Māori punk rocker shares indigenous struggles through waiata

A Waikato PhD student is fusing Māori with a unique genre of music and is heading overseas to Wales to share his art form.

PhD student and musician Wairehu Grant (Ngāti Maniapoto), has his passion invested in the niche genre of punk rock.

Grant, who has played in bands since his teens and started his own Māori punk rock band Half/Time, is also teaching film studies at Waikato University and is a sound engineer at local venues.

Grant said his music was a reflection of his identity and heritage: “The music of Half/Time has been a vehicle for me to engage with both my own Māori identity and to position myself within the wider canon of te ao Māori.”

Grant said he created the music for himself but found it stirred something within others who listened to his songs.

“Growing up, these connections often felt disjointed for many reasons. The name Half/Time itself is a play on words - half-caste - a term I was very familiar with growing up.”

Grant said he had found his music resonated with Māori and he hoped to continue writing music that helped agitate and ignite those conversations among Māori and other indigenous peoples about the struggles they faced.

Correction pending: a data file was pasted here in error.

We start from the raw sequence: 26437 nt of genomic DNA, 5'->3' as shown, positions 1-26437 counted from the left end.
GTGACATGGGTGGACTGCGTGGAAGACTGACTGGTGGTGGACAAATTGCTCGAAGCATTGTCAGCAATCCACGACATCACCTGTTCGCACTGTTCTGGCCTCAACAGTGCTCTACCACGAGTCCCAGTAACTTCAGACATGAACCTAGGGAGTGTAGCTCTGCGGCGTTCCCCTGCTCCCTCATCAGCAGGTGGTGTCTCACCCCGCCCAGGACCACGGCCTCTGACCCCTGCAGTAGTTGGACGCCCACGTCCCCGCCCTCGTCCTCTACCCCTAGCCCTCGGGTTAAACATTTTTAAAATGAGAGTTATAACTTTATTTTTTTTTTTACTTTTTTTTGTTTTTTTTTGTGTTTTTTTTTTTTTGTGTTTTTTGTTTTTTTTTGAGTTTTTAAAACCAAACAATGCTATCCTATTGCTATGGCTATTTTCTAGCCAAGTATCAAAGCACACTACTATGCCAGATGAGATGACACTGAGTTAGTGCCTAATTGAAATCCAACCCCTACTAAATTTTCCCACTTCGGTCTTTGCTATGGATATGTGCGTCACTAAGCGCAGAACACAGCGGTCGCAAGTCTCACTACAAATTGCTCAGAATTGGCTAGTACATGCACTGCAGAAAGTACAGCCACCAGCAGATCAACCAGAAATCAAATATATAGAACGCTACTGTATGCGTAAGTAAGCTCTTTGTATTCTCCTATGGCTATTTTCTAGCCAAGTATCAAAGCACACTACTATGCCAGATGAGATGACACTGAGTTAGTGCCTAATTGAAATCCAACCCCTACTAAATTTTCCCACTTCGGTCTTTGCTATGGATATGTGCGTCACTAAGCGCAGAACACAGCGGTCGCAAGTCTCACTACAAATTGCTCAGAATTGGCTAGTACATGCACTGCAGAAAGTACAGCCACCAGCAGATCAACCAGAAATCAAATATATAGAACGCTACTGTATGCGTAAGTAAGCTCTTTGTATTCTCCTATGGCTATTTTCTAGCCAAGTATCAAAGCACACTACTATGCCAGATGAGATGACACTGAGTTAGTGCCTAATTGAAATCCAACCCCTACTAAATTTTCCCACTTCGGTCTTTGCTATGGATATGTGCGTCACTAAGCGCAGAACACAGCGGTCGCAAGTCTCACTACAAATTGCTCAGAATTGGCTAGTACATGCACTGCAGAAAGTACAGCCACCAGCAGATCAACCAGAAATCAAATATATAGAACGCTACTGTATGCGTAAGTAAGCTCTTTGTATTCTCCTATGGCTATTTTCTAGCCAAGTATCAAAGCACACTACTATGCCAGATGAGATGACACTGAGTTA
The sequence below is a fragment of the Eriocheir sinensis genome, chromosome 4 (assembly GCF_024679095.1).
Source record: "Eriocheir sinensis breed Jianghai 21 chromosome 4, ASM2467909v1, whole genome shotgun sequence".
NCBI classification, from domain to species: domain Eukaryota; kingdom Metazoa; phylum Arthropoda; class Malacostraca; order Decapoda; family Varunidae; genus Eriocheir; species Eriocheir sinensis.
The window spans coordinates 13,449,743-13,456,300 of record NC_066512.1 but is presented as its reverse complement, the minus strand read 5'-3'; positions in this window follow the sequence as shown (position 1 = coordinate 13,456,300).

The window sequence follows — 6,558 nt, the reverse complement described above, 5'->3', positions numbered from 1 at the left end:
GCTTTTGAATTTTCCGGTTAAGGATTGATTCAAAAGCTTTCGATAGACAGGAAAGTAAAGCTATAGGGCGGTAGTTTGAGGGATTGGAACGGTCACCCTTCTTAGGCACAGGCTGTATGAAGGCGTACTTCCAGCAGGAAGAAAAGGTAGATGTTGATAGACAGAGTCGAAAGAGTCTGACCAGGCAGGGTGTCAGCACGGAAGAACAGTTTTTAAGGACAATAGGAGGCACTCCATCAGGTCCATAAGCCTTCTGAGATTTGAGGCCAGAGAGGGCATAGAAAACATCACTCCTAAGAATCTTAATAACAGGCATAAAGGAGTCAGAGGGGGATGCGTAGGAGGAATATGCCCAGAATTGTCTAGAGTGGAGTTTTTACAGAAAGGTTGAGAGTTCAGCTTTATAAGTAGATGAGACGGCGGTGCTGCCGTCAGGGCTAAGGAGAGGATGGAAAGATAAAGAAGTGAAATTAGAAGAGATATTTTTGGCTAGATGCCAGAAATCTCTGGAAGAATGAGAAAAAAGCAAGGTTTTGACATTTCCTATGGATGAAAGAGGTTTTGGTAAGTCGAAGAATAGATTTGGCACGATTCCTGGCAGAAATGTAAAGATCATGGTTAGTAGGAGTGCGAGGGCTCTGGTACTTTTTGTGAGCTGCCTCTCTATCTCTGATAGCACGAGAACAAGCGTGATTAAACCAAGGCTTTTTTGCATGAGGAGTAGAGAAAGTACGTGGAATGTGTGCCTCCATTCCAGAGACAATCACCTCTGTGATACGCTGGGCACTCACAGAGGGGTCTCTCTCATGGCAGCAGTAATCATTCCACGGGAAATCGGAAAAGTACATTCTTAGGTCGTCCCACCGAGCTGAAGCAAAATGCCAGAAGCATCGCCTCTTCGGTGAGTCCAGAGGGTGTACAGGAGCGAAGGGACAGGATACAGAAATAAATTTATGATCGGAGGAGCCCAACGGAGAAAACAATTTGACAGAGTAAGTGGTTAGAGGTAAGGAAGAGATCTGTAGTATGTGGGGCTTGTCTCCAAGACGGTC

Grant's music was greatly influenced by the Pōneke band Fantails, helping him in his journey of cultural rediscovery.

“I feel that if this music had the capacity to do this for us, then maybe there’s something there for other Māori who are finding their footing in alternative music scenes.”

'Keep on making music'

Grant is looking to attend FOCUS Wales 2023, a festival in Wrexham, North Wales, and is fundraising to cover travel costs for his group to make it to the event.

“We’re also hoping to do a bit of a UK tour while we’re over there.”

Grant's subject for his PhD is "the intersecting values and practices of Māori creatives and punk culture, which is encompassing music, visual art, writing and community organisation".

He said the real challenge of his studies so far was the Covid-19 pandemic period when most educational institutions struggled.

“While there was a lot of surface-level acknowledgement of how difficult things were for everybody involved, there wasn’t a lot of structural response that reflected genuine care for students or staff at all levels."

Grant said his goal is to keep on making music and art while being able to support himself at the same time.

“Travelling internationally to play music is something that’s really exciting so I think going over to Wales will be a good chance to explore that, give it a go, and see whether I can see myself doing that in future.”

“It’s definitely been a childhood dream of mine, and at the moment I’ve never even left Aotearoa full stop.”

Grant will be starting a crowdfunding effort on Boosted NZ in the next couple weeks to help fund his travel to Wales.